What is the bill about?
The bill amends federal gun laws to require background checks for all gun sales and most gun transfers.
Federally licensed dealers are required to run background checks on people who buy guns, but private sellers who are not federally licensed do not. Under the bill, private parties would have to seek out a federal licensee dealer to facilitate any gun deal.
A separate measure set for a final vote Thursday aims to close what gun-control advocates call the “Charleston loophole” - a reference to the 2015 killings of a pastor and churchgoers in a South Carolina church. The gunman was able to purchase the murder weapons after a three-day federal background check failed to turn up a prior conviction. That bill would extend the window for completing a background check to 10 business days.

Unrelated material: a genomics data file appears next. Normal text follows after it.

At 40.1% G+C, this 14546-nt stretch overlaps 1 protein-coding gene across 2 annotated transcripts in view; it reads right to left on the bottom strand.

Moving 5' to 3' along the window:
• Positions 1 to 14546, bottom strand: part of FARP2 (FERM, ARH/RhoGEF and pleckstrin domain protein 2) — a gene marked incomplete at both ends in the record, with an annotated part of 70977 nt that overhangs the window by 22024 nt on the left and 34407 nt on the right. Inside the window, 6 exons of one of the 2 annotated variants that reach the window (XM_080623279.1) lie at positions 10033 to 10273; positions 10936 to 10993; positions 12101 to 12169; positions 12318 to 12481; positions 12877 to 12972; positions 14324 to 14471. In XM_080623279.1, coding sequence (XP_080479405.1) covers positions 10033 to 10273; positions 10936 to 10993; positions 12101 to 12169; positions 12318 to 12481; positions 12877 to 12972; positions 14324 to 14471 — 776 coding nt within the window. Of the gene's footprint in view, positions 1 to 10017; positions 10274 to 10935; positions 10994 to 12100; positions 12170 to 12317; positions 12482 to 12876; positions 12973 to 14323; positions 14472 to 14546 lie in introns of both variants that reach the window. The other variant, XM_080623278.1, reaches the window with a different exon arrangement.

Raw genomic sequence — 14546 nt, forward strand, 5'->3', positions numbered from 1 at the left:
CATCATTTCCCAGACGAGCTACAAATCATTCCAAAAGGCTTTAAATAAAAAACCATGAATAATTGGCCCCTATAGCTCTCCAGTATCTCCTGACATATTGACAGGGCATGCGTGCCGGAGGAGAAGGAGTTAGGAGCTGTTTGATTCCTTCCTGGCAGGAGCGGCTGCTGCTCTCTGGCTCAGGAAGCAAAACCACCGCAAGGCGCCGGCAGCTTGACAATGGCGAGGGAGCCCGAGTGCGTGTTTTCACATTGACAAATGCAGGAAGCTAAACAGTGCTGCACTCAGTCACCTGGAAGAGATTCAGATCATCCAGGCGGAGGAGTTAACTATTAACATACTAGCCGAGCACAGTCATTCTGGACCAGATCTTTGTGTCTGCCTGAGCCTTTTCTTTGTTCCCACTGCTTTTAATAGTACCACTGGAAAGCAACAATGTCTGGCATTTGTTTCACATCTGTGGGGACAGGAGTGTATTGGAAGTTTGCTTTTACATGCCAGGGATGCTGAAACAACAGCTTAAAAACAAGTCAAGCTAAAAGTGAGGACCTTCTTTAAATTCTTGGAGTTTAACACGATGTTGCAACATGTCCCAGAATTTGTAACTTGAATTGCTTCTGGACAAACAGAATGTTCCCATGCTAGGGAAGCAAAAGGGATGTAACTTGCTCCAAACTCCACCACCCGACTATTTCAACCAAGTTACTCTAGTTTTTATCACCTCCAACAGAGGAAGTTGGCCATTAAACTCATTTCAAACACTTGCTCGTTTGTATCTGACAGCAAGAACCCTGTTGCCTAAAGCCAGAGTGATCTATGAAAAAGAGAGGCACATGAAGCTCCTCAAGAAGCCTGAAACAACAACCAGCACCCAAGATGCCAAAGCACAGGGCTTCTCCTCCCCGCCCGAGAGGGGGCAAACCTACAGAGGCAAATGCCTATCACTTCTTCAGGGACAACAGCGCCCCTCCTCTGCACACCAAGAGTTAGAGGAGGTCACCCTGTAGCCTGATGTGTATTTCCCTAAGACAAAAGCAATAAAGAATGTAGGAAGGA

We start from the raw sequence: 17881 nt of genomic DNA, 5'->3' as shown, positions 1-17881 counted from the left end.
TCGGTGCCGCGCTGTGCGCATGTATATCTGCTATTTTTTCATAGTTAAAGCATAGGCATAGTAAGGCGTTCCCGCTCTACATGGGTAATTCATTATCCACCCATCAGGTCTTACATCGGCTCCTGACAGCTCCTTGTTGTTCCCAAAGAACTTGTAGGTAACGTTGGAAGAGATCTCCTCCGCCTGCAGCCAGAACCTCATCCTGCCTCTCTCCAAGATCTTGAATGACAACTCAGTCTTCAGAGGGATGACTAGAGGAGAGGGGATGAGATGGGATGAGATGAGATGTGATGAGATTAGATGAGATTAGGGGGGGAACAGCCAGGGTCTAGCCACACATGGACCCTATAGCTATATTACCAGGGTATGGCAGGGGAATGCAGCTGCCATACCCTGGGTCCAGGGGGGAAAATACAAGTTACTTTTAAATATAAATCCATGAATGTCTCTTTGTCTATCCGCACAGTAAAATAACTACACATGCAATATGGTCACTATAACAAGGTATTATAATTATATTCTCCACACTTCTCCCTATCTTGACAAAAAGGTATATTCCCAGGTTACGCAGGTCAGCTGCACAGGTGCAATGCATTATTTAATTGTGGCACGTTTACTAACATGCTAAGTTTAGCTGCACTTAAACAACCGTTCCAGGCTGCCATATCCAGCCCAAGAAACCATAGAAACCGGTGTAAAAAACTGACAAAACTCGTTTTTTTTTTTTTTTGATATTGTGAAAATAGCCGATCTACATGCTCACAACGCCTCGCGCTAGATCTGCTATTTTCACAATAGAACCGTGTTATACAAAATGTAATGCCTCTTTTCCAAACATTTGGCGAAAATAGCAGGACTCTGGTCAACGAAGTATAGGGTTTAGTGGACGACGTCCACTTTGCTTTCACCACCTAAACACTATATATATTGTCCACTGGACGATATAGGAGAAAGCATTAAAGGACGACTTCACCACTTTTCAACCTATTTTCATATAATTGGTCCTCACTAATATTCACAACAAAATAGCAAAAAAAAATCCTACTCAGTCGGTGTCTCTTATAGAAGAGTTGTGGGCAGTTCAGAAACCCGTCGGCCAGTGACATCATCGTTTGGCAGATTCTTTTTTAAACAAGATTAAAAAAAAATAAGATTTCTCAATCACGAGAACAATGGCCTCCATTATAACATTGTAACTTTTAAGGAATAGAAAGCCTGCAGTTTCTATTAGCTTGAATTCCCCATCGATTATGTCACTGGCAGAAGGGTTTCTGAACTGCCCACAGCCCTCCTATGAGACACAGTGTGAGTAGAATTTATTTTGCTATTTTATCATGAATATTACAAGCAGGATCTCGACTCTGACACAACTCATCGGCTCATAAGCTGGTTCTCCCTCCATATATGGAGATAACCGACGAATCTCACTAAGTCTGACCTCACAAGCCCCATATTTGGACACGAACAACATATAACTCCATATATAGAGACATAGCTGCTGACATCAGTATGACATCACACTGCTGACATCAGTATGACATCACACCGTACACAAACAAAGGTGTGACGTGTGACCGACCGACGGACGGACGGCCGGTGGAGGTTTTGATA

The outline of the bill approved by the House was first sketched out in the days after the 2012 killing of elementary school students and teachers in Newtown, Connecticut, only to fail a key Senate test vote months later.
Since then, the politics of gun control have shifted after an ensuing string of mass shootings and a Democratic pivot toward suburban voters frustrated by congressional inaction to prevent them.
Last year’s midterms put Democrats in control of the House after candidates ran in many swing districts on supporting new gun laws.
— Washington Post